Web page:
Tronzo also explained how physical play and versatility gets you positive attention from both the coaches and your fellow teammates.
"The first thing you've got to do is get in there and hit," he said. "Once you show that you're going to run in and put your helmet on somebody, then you're going to gain respect from veterans. Then, once you show that willingness to hit, then it's all about improving technique and learning the playbook.
"They can't put you in the game if you don't know your assignments. For a person in my position, special teams is going to help a lot. If I can find my way onto special teams, then that will help a lot. It's just like building a resume for a regular job. The more impressive resume you have, the more likely you are to get the job. The more things you can do as a player, the more likely you are to get one of the 53 spots."
The main person responsible in deciding if Tronzo earns one of those aforementioned 53 spots is Bengals Head Coach Marvin Lewis. The reigning NFL Coach of the Year, Lewis has been at the helm of the Bengals for eight years, and says he has already taken notice of Tronzo at camp.
"Since we've brought Joe into the rookie camp, we've watched him progress and get better, and get used to playing football on this level," said Lewis. "He's got a great opportunity to show what he can do in his role as fullback and in his role on special teams, and we'll see how he fares."
For Lewis and the Bengals coaching staff, Lewis says it's all about being a complete player when it comes to undrafted rookies trying to make the team.
"The thing you're looking for is aggressiveness and the hip snap and flexibility to play football at this level and the athleticism to stay on their feet. In Joe's situation, we're looking at his ability to hold up and block people."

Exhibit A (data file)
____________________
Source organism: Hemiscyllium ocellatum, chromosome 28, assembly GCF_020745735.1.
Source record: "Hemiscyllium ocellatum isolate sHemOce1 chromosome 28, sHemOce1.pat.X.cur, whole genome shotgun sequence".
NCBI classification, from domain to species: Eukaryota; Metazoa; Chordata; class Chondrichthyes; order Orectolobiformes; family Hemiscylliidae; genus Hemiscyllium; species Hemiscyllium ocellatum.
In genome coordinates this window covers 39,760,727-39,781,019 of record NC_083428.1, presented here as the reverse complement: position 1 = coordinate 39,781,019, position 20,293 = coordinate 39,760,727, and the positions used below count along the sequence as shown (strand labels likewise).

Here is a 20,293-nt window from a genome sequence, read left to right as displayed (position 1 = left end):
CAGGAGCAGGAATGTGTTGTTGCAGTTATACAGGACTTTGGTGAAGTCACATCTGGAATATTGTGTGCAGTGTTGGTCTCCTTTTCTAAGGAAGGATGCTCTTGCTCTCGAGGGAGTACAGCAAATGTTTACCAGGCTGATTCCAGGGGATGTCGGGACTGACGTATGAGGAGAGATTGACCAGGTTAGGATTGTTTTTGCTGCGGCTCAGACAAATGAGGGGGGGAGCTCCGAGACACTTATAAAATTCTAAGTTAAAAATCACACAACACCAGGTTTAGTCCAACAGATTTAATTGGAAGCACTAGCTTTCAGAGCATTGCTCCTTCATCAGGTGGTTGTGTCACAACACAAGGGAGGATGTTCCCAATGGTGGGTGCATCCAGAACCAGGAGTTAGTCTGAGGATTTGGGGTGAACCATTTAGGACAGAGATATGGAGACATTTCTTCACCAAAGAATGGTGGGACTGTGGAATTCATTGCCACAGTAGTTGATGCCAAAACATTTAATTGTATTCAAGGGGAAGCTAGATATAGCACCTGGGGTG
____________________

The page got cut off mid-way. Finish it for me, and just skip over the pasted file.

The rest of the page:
That shouldn't be a problem for Tronzo, who says the examples set at home during his childhood and again during his four years at St. Xavier High School have provided him with the lessons necessary to be successful.
"It's all about discipline. And truth be told, a lot of it starts at home," said Tronzo. "I had parents who really instilled discipline in me. But when you go to a program like (St. Xavier) where academics are important, where athletics are important, it just gives you that sense of discipline and that sense of time management as well. That really put me over the top in college.
"When you get to college, a lot more is put on you, and some people weren't used to working that hard in high school. That's where that self-discipline comes in to where you're going to have to force yourself to sit down there and get in the books, even though you just practiced, you just lifted, you just watched film and you're tired, but that's where a program like St. X prepared me."
During Cincinnati's first preseason game of the season - the "Hall of Fame Game" in Canton, Oh. on national television - Tronzo combined the concept of discipline with all the other lessons he's been afforded over the years, and turned opportunity into substance.
On his first-ever NFL play, which came midway through the second quarter, Tronzo had a blocking assignment, and put a defender flat on the ground, perfecting what's known in football as a "pancake block." And he didn't stop there.
A few plays later, with the Bengals pinned in their own territory, Tronzo delayed at the line, floated out into the flats, caught a floating pass from quarterback J.T. O'Sullivan, and was knocked out of bounds after refusing to be taken down by pursuing tacklers. He also finished the game with one carry for three yards.
Not a bad start for Tronzo, and not a surprising one either, considering the answer he gave when asked about the virtue that St. Xavier helped him best develop prior to his Louisville and now Bengals career.
Said Tronzo: "Persistence. It's a tough schedule we have out here. You've got practices, meetings, more meetings. You just can't give in. Your body's going to hurt. Your mind's going to hurt. I'm not exactly getting the doctor-recommended eight hours of sleep every night. You just have to keep going. And when you're this close to a dream, that persistence comes in and reminds you that you're not going to be held down until you achieve your ultimate goal."